Effects of iron, calcium, and organic matter on phosphorus behavior in fluvo-aquic soil: farmland investigation and aging experiments

Yuling Ma, Jie Ma*, Hao Peng, Liping Weng, Yali Chen, Yongtao Li

*Corresponding author for this work

Research output: Contribution to journalArticleAcademicpeer-review

7 Citations (Scopus)


Purpose: Excessive fertilization has led to a high risk of phosphorus (P) leaching and related problems in the North China Plain, where the most typical cropland soil is fluvo-aquic soil. The main factors controlling environmental P behavior and the acting time sequence of these factors in soil after long-term P fertilizer application have not been well recognized. A clear understanding is essential for effective P management. Materials and methods: Effects of Fe minerals, calcium carbonate, and organic matter (OM) on P immobilization in fluvo-aquic soil were studied systematically through farmland investigation and aging experiments. Results and discussion: Phosphorus associated with Ca was the primary fraction in fluvo-aquic soil. Even though there was no significant correlation between the total contents of P and Ca in soils, formation of P-Ca phases facilitated by Ca2+ in soil solution was a mechanism of P retention when soil received excess P fertilizer. Positive correlations between the contents of P and Fe and total organic carbon (TOC) indicate that Fe minerals and OM have significant effects on P immobilization. Through the aging experiments, P was found to primarily adsorb on goethite and gradually forms Ca-P compounds. Organic fertilizer caused P release and inhibition of P adsorption in the initial stages; however, OM derived from organic fertilizer might facilitate P immobilization in the long term through the formation of a P-Ca-OM complex. Conclusions: Although superfluous application of P fertilizers leads to the gradual formation of Ca-P in fluvo-aquic soils, there is still a risk of P loss because P is not immediately adsorbed by Fe minerals. Moreover, application of organic fertilizers increases the risk of P loss. These results provide an important scientific basis for initiating P management policies for fluvo-aquic soils.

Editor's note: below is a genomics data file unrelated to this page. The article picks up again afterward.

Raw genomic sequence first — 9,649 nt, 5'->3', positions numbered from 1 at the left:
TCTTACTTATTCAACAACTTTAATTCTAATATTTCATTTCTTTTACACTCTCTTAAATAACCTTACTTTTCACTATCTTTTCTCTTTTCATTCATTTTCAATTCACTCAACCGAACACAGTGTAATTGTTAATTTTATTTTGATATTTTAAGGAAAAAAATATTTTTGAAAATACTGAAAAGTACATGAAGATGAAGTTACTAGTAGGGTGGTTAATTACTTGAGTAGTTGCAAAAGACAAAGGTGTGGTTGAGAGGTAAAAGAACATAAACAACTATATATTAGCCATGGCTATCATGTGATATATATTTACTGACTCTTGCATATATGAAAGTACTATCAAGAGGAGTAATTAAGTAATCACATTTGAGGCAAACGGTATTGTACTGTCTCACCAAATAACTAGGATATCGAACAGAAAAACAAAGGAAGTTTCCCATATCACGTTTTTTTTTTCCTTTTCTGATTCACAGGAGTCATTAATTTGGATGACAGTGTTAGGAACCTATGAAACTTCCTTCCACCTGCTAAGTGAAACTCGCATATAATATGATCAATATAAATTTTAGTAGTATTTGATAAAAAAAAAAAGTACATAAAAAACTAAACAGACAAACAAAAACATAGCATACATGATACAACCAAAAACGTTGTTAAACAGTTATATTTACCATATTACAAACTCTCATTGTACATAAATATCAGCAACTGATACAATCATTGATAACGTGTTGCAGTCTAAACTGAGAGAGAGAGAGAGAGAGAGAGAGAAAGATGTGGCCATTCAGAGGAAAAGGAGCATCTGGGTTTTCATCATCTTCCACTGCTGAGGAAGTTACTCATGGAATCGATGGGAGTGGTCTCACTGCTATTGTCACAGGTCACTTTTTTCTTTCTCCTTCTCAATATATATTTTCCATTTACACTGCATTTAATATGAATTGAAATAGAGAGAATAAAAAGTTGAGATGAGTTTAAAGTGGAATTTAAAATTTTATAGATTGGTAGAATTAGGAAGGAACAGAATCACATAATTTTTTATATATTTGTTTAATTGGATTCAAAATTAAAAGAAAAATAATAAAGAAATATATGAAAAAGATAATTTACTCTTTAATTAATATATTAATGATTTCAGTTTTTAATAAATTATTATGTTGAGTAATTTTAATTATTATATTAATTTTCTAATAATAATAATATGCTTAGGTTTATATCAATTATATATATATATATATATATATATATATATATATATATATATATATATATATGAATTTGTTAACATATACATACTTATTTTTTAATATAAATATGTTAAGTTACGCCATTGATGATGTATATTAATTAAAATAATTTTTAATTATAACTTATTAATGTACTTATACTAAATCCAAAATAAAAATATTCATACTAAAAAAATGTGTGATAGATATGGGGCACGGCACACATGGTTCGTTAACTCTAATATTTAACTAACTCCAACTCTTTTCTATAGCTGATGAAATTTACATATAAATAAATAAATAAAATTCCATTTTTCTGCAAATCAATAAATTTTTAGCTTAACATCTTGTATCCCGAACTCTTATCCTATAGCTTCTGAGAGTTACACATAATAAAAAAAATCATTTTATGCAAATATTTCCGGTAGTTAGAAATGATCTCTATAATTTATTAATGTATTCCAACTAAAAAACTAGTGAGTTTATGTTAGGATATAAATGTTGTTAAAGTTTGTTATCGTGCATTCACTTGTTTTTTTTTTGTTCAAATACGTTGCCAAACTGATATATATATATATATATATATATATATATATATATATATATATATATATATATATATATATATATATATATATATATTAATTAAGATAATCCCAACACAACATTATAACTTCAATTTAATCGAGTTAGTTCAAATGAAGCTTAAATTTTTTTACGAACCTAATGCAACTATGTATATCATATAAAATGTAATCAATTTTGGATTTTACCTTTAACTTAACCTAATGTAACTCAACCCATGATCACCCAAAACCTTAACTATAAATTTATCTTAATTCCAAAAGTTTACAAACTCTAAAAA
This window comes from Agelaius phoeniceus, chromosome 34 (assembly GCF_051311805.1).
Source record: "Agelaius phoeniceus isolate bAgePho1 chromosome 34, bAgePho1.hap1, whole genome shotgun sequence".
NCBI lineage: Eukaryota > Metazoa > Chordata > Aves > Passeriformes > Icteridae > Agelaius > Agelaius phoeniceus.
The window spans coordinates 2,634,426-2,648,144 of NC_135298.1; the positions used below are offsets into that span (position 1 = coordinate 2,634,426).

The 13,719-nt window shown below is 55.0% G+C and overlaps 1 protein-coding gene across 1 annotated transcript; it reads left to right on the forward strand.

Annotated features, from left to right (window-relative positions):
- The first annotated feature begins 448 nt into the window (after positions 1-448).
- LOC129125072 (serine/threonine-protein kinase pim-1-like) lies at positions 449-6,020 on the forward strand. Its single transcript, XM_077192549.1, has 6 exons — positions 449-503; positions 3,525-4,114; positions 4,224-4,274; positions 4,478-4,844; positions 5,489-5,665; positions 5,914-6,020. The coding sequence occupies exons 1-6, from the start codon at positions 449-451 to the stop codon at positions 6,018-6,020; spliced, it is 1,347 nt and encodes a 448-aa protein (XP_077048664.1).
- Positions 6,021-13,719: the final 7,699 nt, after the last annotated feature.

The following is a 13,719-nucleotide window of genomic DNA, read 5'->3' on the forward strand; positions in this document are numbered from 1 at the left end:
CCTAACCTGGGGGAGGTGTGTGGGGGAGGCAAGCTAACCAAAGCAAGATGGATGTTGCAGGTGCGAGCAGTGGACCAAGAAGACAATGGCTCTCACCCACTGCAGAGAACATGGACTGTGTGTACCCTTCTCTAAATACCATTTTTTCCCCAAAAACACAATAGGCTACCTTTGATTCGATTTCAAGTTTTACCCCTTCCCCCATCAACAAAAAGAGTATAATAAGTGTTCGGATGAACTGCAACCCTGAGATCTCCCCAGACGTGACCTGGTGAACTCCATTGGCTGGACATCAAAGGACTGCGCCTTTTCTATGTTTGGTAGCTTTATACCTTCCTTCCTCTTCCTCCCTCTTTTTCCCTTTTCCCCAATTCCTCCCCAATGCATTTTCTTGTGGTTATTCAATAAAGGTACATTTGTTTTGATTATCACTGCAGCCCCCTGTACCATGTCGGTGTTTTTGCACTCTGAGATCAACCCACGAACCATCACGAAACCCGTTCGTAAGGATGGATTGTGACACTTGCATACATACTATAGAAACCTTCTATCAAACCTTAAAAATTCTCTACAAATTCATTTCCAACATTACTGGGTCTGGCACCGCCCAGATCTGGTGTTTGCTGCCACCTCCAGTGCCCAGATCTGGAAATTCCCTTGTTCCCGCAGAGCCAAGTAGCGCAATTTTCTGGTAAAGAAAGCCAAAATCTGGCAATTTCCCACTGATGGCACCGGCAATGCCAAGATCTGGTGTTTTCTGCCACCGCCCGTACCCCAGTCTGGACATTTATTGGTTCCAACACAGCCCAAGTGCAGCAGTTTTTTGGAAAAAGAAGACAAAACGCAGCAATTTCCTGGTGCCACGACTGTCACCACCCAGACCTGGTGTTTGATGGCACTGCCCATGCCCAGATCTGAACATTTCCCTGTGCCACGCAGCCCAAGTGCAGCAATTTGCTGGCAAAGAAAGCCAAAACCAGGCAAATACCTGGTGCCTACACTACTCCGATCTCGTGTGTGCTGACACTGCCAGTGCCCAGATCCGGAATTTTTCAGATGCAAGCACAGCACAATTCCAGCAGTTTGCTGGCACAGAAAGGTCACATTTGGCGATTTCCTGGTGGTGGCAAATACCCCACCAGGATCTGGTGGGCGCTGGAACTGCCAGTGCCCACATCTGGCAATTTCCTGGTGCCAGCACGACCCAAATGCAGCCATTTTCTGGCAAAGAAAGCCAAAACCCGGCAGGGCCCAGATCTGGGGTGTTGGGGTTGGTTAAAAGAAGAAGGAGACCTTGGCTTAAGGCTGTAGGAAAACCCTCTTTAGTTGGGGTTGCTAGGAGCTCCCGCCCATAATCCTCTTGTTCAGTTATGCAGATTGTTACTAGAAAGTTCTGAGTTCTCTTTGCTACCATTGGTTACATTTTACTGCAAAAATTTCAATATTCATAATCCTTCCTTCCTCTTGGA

Original languageEnglish
Pages (from-to)3994–4004
JournalJournal of Soils and Sediments
Issue number12
Early online date29 May 2019
Publication statusPublished - Dec 2019


  • Calcium carbonate
  • Fe mineral
  • Fluvo-aquic soil
  • Organic fertilizer
  • Phosphorus fractions
  • Phosphorus immobilization


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